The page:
BANGKOK, Thailand – Thailand's king approved a post-coup Cabinet lineup, media reported Monday, ushering in a caretaker government that is expected to rule the country for one year until elections in October 2007.
The Cabinet was announced in a televised broadcast early Monday on military-run Channel 5 and other major Thai channels.
A government spokesman could not be immediately reached to confirm the list that included 28 ministers serving under Prime Minister Surayud Chulanont, who was appointed by the military after the Sept. 19 coup that ousted former premier Thaksin Shinawatra
Surayud had submitted his Cabinet selections to King Bhumibol Adulyadej and needed a royal endorsement before making the lineup public.
Key posts went to well-respected economists, high-profile civil servants and two retired military officers. The military council that ousted Thaksin accused his government of corruption and is investigating the allegations.
Thailand's central bank chief, Pridiyathorn Devakula, was named finance minister and will also serve as a deputy prime minister for economic matters.
A highly regarded economist with an MBA from the Wharton School of Business at the University of Pennsylvania, Pridiyathorn helped steer Thailand's economy out of the devastating Asian financial crisis and has been praised for policies that promoted financial stability.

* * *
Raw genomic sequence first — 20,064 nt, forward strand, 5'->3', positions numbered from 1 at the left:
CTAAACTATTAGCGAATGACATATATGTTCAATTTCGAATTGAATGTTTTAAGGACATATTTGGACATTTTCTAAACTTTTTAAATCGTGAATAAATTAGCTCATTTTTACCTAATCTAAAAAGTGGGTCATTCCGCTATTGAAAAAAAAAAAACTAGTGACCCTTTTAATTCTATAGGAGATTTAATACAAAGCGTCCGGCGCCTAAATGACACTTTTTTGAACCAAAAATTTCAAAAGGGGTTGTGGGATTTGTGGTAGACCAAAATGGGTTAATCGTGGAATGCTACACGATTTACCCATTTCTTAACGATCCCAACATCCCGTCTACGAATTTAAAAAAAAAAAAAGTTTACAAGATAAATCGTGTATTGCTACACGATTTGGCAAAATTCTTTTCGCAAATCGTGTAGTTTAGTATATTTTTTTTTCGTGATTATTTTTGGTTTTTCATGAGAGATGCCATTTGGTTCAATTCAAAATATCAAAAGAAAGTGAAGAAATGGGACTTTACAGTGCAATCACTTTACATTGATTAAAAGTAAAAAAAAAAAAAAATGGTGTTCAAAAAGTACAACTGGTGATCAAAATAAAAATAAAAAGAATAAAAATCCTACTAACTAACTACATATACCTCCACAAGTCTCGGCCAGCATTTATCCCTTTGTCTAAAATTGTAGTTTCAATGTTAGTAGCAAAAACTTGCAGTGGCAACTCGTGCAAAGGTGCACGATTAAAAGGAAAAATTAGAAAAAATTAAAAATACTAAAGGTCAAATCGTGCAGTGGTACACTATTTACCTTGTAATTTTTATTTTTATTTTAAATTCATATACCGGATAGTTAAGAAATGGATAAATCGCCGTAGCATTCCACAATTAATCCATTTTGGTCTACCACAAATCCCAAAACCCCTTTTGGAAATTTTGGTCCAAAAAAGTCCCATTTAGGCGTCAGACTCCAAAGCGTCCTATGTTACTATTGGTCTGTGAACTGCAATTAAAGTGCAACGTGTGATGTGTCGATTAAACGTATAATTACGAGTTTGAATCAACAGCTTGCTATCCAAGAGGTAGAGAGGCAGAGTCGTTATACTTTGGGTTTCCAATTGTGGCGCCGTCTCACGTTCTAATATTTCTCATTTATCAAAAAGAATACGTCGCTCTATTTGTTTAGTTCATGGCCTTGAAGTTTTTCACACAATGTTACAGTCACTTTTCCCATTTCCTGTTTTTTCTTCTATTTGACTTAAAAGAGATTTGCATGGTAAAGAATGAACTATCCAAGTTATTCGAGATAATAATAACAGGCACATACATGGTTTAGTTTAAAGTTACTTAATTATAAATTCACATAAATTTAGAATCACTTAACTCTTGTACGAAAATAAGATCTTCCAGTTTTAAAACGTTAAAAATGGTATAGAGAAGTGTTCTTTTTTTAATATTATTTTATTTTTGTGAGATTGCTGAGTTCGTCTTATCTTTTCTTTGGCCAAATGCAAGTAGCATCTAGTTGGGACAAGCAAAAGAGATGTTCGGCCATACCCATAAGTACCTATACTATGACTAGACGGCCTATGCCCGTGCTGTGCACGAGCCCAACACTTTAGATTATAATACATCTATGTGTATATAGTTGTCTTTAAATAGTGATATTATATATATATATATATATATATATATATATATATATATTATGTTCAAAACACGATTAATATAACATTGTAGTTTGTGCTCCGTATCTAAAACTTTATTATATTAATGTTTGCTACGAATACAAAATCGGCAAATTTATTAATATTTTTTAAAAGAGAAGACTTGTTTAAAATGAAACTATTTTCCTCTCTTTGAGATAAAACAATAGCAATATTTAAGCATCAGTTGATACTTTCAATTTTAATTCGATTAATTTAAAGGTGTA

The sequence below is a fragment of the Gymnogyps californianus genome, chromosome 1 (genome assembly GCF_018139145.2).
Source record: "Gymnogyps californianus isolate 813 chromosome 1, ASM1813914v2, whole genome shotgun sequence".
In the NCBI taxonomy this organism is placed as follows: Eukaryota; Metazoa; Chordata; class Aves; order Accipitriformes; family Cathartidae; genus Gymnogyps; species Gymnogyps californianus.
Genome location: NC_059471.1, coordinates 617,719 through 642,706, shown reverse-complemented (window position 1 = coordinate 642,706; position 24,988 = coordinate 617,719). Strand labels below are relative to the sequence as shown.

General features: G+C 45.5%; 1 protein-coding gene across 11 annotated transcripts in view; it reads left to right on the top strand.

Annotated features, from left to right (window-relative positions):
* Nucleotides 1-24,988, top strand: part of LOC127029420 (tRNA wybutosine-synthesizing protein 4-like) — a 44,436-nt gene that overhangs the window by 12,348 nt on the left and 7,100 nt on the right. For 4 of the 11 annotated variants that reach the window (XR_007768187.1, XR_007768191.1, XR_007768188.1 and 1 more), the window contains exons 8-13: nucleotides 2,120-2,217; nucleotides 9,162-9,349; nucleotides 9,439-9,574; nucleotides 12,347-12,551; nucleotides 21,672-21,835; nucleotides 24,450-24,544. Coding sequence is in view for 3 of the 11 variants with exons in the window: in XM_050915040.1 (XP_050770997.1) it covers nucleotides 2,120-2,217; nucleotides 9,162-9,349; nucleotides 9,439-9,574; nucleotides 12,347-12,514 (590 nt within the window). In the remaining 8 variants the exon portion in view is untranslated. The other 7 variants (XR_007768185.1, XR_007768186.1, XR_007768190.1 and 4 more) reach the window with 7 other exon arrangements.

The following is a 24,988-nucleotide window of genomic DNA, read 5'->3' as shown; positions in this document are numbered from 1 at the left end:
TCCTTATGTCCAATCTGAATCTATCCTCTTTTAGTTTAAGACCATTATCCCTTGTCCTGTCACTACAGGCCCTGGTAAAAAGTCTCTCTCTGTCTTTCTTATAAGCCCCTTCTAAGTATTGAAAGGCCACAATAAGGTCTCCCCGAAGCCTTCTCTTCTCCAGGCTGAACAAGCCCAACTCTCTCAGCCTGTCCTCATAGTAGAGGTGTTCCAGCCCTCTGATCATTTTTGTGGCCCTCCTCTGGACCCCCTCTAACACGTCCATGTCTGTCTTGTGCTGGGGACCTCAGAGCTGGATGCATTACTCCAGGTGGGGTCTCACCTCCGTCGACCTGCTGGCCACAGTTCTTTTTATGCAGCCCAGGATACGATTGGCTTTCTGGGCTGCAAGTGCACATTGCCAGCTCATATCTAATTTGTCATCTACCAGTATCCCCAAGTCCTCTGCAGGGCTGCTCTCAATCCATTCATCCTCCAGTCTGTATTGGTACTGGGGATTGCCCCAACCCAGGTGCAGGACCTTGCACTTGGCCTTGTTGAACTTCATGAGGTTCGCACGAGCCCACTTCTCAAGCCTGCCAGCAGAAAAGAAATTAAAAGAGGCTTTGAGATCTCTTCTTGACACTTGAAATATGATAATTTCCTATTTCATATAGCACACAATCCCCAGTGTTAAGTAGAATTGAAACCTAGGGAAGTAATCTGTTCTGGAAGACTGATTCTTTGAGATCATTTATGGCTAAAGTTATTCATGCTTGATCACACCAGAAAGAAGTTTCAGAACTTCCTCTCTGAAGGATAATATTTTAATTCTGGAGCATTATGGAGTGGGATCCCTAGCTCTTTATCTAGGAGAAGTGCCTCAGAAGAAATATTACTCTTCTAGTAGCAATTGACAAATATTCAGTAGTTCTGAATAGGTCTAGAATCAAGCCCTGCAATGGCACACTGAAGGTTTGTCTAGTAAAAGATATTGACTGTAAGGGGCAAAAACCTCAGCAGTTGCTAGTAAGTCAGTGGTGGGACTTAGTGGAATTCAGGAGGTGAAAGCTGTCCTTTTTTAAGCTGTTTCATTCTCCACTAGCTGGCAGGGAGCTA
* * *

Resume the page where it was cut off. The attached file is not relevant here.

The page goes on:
The job of foreign minister went to Nitya Pibulsongkram, a career diplomat who served as an ambassador to the United States and the United Nations and was Thailand's chief negotiator for a Thai-U.S. free trade agreement that stalled during the country's political turmoil.
Retired army general Bunrod Somtad, a longtime friend of Surayud, was named defense minister. The two went to military school together and Bunrod rose to become chairman of the Joint Chiefs of Staff. Both served in the special warfare unit of the army.
According to the road map set out by the coup makers, Surayud's government will rule for about a year, until the new constitution is written and elections can be held.
The military council that led the coup installed Surayud as prime minister on Oct. 1, and he pledged to have his government in place in about a week. He appeared intent on keeping his promise amid mounting criticism of the coup from the international community.
Other key positions went to the executive chairman of Bangkok Bank, Kosit Panpiemras, who was named industry minister and one of two deputy prime ministers. The portfolio of commerce minister was given to Krirkkrai Jirapaet, a former permanent secretary at the ministry.
The military ousted Thaksin while he was on an official trip to attend the United Nations General Assembly in New York. Last week, in a letter sent from London, he resigned as leader of the ruling Thai Rak Thai party, which he founded, funded and led to three election victories.